Man holding blocked ear after swimming.

It’s now day two. There’s still total blockage in your right ear. You haven’t been able to hear a thing on that side since yesterday morning. Your left ear is picking up the slack, of course, but only being able to hear from a single direction leaves you feeling off-balance. You were hoping it would have cleared up after a good night’s sleep, but that’s not the case. So will your clogged ear improve soon?

It probably won’t be a huge shock to learn that the number one variable in predicting the duration of your clogged ear is the cause of the blockage. Some blockages subside on their own and rather quickly at that; others could linger and call for medical intervention.

You shouldn’t allow your blockage to linger for longer than a week, as a general rule, without having it examined.

When Should I Be Concerned About a Clogged Ear?

You will most likely start contemplating the reason for your blockage after about a couple of days. You’ll most likely start thinking about what you’ve been doing over the last couple of days: for example, did you get water in your ear somehow?

How about your state of health? Do have any symptoms of an ear infection? You might want to make an appointment if that’s the case.

Those questions are truly just the tip of the iceberg. A blocked ear could have multiple possible causes:

  • Build-up of earwax: If earwax gets compacted or is not thoroughly draining it can result in blockages..
  • Air pressure changes: Once in a while, your Eustachian tube can fail to properly adjust to changes in air pressure, causing the feeling of a temporary blockage in your ear or ears.
  • Irreversible loss of hearing: Some forms of hearing loss feel a lot like a blocked ear. You should make an appointment if your “clogged ear” persists longer than it should.
  • Ear Infection: An ear infection can bring about fluid buildup and inflammation that eventually blocks your ears.
  • Growths: Your ears can have growths, lumps, and bulges which can even block your ears.
  • Allergies: Fluid production and swelling can manifest when the body’s immune system goes to work – as a reaction to an allergic reaction.
  • Water trapped in the ear canal or eustachian tube: Water and sweat can become trapped in the little areas of your ear with surprising ease. (If you often sweat copiously, this can certainly end up temporarily clogging your ears).
  • Sinus infection: Sinus infections can produce fluid buildup in your ears because your ears, nose and throat are all interconnected (causing a clog).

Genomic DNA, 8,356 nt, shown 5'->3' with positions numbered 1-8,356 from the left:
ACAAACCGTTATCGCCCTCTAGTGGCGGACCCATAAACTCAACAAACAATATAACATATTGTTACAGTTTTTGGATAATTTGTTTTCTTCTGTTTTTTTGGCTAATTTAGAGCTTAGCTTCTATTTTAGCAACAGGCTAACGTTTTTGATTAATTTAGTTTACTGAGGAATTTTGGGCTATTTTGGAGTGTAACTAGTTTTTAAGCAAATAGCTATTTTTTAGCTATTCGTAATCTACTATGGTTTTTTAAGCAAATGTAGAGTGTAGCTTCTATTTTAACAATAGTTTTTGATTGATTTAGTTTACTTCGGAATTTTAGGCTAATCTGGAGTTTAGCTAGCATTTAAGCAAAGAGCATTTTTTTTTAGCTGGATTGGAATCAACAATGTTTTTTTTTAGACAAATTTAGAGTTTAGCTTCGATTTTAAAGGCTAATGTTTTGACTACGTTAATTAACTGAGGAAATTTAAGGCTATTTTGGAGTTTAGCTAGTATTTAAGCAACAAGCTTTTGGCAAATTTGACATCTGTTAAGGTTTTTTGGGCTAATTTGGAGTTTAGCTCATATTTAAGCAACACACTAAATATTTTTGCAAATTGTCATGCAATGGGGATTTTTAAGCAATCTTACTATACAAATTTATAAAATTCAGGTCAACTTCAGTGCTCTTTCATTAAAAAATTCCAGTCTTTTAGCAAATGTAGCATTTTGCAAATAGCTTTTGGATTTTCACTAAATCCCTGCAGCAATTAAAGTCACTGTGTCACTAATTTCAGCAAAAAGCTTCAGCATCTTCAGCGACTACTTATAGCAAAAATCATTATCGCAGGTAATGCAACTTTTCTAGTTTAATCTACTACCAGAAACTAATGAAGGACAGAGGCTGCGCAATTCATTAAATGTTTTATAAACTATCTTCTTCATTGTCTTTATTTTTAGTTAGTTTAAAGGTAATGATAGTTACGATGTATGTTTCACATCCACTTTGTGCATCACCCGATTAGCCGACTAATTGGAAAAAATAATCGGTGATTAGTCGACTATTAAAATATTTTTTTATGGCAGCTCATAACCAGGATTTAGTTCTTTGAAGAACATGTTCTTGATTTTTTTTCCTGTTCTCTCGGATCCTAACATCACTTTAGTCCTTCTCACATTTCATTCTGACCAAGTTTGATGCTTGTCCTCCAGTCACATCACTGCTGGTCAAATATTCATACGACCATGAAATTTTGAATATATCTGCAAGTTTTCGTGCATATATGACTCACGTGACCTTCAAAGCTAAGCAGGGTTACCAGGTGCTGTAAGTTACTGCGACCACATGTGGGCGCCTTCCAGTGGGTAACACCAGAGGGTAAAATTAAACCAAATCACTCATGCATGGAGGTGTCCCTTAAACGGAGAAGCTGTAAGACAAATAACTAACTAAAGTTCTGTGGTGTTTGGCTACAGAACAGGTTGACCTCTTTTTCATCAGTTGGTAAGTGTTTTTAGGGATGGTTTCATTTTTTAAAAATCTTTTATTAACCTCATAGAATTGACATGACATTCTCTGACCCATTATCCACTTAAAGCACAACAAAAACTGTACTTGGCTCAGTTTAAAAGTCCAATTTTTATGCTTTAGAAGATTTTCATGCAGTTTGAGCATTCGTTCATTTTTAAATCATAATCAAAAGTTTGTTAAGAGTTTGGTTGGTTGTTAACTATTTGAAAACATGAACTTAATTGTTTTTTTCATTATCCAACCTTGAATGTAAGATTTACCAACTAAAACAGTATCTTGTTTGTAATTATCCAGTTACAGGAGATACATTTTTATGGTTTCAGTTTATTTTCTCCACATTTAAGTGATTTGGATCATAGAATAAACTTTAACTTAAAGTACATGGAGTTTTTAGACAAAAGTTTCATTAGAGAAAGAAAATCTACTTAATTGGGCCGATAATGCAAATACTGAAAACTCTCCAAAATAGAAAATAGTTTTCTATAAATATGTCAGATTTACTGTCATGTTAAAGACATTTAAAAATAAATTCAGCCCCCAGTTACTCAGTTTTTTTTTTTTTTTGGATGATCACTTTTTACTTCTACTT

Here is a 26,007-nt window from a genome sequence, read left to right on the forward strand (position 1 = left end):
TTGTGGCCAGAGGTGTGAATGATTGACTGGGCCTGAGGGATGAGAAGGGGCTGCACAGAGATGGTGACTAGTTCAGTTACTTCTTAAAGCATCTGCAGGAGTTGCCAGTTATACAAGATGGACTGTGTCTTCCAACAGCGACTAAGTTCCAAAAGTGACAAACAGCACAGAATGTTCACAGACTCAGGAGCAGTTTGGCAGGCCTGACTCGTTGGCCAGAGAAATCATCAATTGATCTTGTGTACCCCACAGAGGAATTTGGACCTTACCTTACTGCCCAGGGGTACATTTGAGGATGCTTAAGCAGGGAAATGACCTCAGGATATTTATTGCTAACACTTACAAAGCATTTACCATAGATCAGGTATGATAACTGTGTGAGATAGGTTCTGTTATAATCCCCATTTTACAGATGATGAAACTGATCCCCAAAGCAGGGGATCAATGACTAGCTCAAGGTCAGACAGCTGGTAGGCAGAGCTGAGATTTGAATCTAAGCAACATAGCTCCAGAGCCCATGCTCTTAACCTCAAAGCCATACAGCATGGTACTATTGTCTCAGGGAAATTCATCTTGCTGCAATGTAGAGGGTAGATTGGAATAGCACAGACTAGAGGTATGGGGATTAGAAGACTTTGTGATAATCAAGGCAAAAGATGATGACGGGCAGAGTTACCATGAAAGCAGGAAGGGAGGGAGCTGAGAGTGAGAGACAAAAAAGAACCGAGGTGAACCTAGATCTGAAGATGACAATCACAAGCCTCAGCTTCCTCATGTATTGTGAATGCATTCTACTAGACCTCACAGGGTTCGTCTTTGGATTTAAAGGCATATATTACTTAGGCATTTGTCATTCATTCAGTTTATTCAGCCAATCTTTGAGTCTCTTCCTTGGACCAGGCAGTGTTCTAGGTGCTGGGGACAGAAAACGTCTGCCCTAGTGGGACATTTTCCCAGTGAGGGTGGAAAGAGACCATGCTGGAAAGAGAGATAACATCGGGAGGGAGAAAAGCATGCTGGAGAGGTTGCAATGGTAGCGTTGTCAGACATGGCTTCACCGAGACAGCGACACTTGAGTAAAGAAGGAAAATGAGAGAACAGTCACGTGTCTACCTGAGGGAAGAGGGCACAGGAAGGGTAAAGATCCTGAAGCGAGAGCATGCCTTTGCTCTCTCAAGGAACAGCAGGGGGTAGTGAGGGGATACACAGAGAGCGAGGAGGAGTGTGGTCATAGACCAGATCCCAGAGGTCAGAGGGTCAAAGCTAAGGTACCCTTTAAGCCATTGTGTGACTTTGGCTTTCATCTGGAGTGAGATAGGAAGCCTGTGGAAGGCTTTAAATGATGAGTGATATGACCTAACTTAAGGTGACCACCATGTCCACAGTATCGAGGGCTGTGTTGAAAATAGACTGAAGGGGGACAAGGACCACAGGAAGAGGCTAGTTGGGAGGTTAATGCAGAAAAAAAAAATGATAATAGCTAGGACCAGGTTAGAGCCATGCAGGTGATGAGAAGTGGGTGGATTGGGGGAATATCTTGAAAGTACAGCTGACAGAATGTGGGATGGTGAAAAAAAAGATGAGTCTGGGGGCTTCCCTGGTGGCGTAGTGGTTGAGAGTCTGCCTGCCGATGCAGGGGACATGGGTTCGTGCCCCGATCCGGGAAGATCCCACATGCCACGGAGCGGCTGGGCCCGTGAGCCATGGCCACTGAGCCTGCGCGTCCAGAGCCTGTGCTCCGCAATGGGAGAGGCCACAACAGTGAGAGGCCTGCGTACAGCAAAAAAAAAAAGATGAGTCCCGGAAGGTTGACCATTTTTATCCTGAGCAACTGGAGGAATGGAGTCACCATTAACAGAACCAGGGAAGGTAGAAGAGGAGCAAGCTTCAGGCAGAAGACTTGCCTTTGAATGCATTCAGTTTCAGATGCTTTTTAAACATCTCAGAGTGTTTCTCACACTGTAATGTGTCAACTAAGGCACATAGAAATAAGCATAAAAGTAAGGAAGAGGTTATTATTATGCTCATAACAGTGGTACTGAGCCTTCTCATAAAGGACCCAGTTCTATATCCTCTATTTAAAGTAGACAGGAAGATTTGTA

How to Get Your Ears Back to Normal as Fast as You Can

So, if air pressure is the culprit, your ears will usually get back to normal in a day or two. You may have to wait for your immune system to kick in if your blockage is due to an ear infection (you might need an antibiotic to get faster relief). And that might take as much as a week or two. You might have to wait even longer than that if you have a sinus infection.

Getting your ears back to normal as rapidly as possible, then, will normally involve a bit of patience (though that may feel counterintuitive), and your expectations need to be, well, adjustable.

Your first and most important job is to not make the situation worse. When you first start to feel like your ears are blocked, it may be tempting to try and use cotton swabs to clean them out. All sorts of issues, from ear infections to loss of hearing, can come from using cotton swabs so this can be a particularly dangerous approach. You will probably make the situation worse if you use cotton swabs.

It’s Possible That Your “Blockage” is Hearing Loss

So, if your ear is still clogged on day two and you don’t have any really great ideas as to what’s causing it, you might be understandably impatient. In nearly all cases, your blockage will clear itself up after a few days. But it may be, as a general rule of thumb, a good idea to come see us if your blockage persists for more than a week.

Early indications of hearing loss can also feel like blocked ears. And you shouldn’t ignore hearing loss because, as you’ve most likely read in our other posts, it can cause a whole host of other health issues.

Being careful not to worsen the problem will usually permit the body to clear up the situation on its own. But intervention may be needed when those natural means do not succeed. How long that takes will vary depending on the underlying cause of your blocked ears.

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